Is Safe Haskell intended to allow segfaults?

Ryan Yates fryguybob at
Wed Aug 10 15:14:22 UTC 2016

Hi Ryan,

I have similar concerns with safety and STM.  In particular, lazy
validation allows for execution after inconsistent reads from TVars.  The
obvious problem to avoid is falling into an infinite loop.  As long as
-fno-omit-yields is used (on every module?) and maybe some other conditions
like eventually GC happens, the transaction will be validated and killed
off. But other problems can happen.  Consider a transactional hash table
with an array and some hashes already computed to be inside the array.  If
an execution sees updated hashes, but not the updated array, then using
unsafeRead could lead to a segfault.  I don't think this is completely
obvious, especially when people will reach for STM precisely to avoid this
sort of problem.  I worry about code that abstracts over mutable variables
that work given sequential execution, but could fail with STM.  ByteString
can lead to similar issues.  Data.ByteString.replicate can be asked to
allocate very large pinned data leading to immediate heap overflow.  But if
the request is from an inconsistent view of data it seams the programmer
has already done their due diligence in preventing this from happening!

Anyway, I would like to work toward reasoning about these things more

On Wed, Aug 10, 2016 at 10:23 AM, Ryan Newton <rrnewton at> wrote:

> Hi Edward,
> On Tue, Aug 9, 2016 at 11:58 PM, Edward Kmett <ekmett at> wrote:
>> 1.) If you remove IO from being able to be compiled inside Safe code _at
>> all_ most packages I have that bother to expose Safe information will have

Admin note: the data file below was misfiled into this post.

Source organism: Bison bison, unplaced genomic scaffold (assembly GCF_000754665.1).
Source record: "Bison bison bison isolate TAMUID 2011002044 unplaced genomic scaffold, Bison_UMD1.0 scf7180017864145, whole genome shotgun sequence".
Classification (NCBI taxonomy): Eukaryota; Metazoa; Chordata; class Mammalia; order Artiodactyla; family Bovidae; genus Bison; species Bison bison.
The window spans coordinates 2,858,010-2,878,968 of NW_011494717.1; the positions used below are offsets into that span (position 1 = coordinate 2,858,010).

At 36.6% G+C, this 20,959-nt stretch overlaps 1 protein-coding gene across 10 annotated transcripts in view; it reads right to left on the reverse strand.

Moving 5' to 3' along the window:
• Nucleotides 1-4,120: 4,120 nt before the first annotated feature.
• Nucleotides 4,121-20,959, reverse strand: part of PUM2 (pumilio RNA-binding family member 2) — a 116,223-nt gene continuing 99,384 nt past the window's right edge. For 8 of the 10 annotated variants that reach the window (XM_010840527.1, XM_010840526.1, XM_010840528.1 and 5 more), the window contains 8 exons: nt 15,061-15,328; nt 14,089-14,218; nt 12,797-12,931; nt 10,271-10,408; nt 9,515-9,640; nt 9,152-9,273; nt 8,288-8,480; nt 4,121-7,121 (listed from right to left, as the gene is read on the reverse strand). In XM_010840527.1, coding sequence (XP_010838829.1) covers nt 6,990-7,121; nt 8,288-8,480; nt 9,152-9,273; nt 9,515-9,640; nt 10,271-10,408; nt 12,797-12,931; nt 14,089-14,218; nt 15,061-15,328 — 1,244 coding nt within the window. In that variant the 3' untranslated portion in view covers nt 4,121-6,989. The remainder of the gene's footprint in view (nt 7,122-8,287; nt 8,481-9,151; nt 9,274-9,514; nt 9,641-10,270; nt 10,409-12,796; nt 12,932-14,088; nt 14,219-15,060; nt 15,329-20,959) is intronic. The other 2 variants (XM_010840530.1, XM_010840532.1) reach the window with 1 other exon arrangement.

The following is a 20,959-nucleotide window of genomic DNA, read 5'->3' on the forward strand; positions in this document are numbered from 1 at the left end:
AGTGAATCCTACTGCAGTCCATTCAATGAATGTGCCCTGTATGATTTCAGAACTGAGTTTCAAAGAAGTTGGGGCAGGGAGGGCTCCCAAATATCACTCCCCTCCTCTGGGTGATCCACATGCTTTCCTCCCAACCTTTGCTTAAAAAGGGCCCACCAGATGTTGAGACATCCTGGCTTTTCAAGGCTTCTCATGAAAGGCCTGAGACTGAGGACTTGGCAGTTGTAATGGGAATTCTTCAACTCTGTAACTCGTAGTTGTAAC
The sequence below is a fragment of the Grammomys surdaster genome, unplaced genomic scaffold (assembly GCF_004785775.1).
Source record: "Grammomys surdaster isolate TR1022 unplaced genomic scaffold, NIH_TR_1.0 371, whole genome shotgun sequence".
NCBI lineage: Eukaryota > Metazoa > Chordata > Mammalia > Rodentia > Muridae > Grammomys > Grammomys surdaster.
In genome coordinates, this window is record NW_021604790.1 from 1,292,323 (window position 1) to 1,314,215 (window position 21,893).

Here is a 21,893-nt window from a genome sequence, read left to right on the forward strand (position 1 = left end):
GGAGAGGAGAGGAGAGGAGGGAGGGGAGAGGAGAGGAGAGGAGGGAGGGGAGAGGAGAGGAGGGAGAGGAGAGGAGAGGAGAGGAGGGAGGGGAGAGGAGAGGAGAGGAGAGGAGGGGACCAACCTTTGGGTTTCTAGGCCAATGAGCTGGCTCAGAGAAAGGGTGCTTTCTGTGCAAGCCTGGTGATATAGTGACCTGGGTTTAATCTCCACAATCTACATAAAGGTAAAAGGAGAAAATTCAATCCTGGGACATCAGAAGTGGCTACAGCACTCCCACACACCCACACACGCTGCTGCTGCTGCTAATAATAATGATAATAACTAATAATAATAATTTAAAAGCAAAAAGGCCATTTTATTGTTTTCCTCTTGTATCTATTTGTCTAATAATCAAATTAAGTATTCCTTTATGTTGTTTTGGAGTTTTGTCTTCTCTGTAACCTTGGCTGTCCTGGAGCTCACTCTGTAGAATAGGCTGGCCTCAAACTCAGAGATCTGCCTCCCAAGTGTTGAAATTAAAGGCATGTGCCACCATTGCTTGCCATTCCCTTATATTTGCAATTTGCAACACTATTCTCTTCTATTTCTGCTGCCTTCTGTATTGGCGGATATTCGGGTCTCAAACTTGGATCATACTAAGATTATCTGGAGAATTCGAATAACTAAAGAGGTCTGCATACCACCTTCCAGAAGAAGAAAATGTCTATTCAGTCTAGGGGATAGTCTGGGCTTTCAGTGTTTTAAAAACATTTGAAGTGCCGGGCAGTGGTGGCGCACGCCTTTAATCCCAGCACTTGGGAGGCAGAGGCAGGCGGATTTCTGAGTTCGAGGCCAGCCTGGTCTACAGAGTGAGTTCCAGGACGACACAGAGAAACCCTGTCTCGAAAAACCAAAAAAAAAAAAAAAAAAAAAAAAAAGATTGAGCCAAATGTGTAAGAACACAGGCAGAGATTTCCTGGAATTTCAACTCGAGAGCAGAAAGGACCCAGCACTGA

>> to stop bothering.
> I definitely wouldn't argue for removing it entirely.  But it's good to
> know that there are instances where IO functions get mixed up in safe
> modules.  I'll try to systematically find all of these on hackage, but in
> the meantime do you have a sample list of modules?
> My modest starting proposal is marking certain Foreign.* modules as Unsafe
> rather than Trustworthy.  We'll find all the modules affected.  But, again,
> are there any modules you know of offhand that are affected?  They should
> fall into two categories:
>    1. Safe modules that must become Trustworthy (if they import Foreign
>    bits, but don't expose the ability to corrupt memory to the clients of
>    their APIs).
>    2. Safe modules that must become Unsafe or be split further into
>    smaller modules.
> Obviously (2) is the biggest source of potential disruption.
> I wouldn't ask anyone to accept a patch on GHC until we'd explored these
> impacts pretty thoroughly.
> I'd have to cut up too many APIs into too many fine-grained pieces.
> Yeah, the module-level business is pretty annoying.  "vector' removed
> ".Safe" modules and no one has gotten around to adding the ".Unsafe".
>> 2.) Assuming instead that you're talking about a stronger-than-Safe
>> additional language extension, say ReallySafe or SafeIO, it all comes down
>> to what the user is allowed to do in IO, doesn't it? What effects are users
>> granted access to? We don't have a very fine-grained system for IO-effect
>> management, and it seems pretty much any choice you pick for what to put in
>> the sandbox will be wrong for some users, so you'd need some sort of pragma
>> for each IO operation saying what bins it falls into and to track that
>> while type checking, etc.
> Well, *maybe* it is a slippery slope that leads to a full effect system.
> But I'd like to see these issues enumerated.  Does memory safety as a goal
> really involve so many different effects?  Do you think there will be 1, 3,
> 10, or 100 things beyond Foreign.Ptr to worry about?
> 3.) On the other hand, someone could _build_ an effect system in Haskell
>> that happens to sit on top of IO, holding effects in an HList, undischarged
>> nullary class constraint, etc.
> Well, sure, I hope we will continue to aim for this as well.  This is
> effectively what we do with our "LVish" Par monad, where we use Safe
> Haskell to ensure users cannot break the effect system in -XSafe code.
> Best,
>  -Ryan
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